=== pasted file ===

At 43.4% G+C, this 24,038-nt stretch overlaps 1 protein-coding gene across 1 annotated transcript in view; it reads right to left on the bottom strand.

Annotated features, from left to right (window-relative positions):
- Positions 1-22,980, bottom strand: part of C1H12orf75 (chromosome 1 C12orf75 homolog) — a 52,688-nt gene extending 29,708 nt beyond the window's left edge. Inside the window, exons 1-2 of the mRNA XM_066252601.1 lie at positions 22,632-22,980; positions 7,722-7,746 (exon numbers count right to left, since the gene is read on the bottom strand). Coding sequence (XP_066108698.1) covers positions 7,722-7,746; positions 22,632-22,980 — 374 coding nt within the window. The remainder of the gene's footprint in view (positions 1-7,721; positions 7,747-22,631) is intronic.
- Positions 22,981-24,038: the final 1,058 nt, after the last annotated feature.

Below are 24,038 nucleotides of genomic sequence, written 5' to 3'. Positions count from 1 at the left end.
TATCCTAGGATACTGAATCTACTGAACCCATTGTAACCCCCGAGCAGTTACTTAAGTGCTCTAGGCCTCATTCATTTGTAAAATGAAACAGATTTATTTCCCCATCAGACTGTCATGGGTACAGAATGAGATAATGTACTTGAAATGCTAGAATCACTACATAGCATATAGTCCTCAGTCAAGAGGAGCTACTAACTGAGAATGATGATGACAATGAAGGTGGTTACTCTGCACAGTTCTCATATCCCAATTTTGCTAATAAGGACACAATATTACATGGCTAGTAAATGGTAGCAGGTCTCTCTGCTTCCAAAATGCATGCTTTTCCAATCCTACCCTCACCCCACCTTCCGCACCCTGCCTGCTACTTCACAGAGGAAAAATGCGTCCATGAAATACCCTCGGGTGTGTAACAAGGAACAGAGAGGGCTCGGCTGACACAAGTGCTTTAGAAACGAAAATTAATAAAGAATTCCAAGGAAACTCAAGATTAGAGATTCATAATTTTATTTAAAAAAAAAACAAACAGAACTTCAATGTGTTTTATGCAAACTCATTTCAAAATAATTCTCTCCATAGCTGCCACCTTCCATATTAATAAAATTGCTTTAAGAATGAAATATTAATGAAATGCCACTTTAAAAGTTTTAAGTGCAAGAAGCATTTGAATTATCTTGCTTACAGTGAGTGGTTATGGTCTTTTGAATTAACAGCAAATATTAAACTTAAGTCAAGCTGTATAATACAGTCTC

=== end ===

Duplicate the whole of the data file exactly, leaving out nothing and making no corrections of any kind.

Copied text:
At 43.4% G+C, this 24,038-nt stretch overlaps 1 protein-coding gene across 1 annotated transcript in view; it reads right to left on the bottom strand.

Annotated features, from left to right (window-relative positions):
- Positions 1-22,980, bottom strand: part of C1H12orf75 (chromosome 1 C12orf75 homolog) — a 52,688-nt gene extending 29,708 nt beyond the window's left edge. Inside the window, exons 1-2 of the mRNA XM_066252601.1 lie at positions 22,632-22,980; positions 7,722-7,746 (exon numbers count right to left, since the gene is read on the bottom strand). Coding sequence (XP_066108698.1) covers positions 7,722-7,746; positions 22,632-22,980 — 374 coding nt within the window. The remainder of the gene's footprint in view (positions 1-7,721; positions 7,747-22,631) is intronic.
- Positions 22,981-24,038: the final 1,058 nt, after the last annotated feature.

Below are 24,038 nucleotides of genomic sequence, written 5' to 3'. Positions count from 1 at the left end.
TATCCTAGGATACTGAATCTACTGAACCCATTGTAACCCCCGAGCAGTTACTTAAGTGCTCTAGGCCTCATTCATTTGTAAAATGAAACAGATTTATTTCCCCATCAGACTGTCATGGGTACAGAATGAGATAATGTACTTGAAATGCTAGAATCACTACATAGCATATAGTCCTCAGTCAAGAGGAGCTACTAACTGAGAATGATGATGACAATGAAGGTGGTTACTCTGCACAGTTCTCATATCCCAATTTTGCTAATAAGGACACAATATTACATGGCTAGTAAATGGTAGCAGGTCTCTCTGCTTCCAAAATGCATGCTTTTCCAATCCTACCCTCACCCCACCTTCCGCACCCTGCCTGCTACTTCACAGAGGAAAAATGCGTCCATGAAATACCCTCGGGTGTGTAACAAGGAACAGAGAGGGCTCGGCTGACACAAGTGCTTTAGAAACGAAAATTAATAAAGAATTCCAAGGAAACTCAAGATTAGAGATTCATAATTTTATTTAAAAAAAAAACAAACAGAACTTCAATGTGTTTTATGCAAACTCATTTCAAAATAATTCTCTCCATAGCTGCCACCTTCCATATTAATAAAATTGCTTTAAGAATGAAATATTAATGAAATGCCACTTTAAAAGTTTTAAGTGCAAGAAGCATTTGAATTATCTTGCTTACAGTGAGTGGTTATGGTCTTTTGAATTAACAGCAAATATTAAACTTAAGTCAAGCTGTATAATACAGTCTC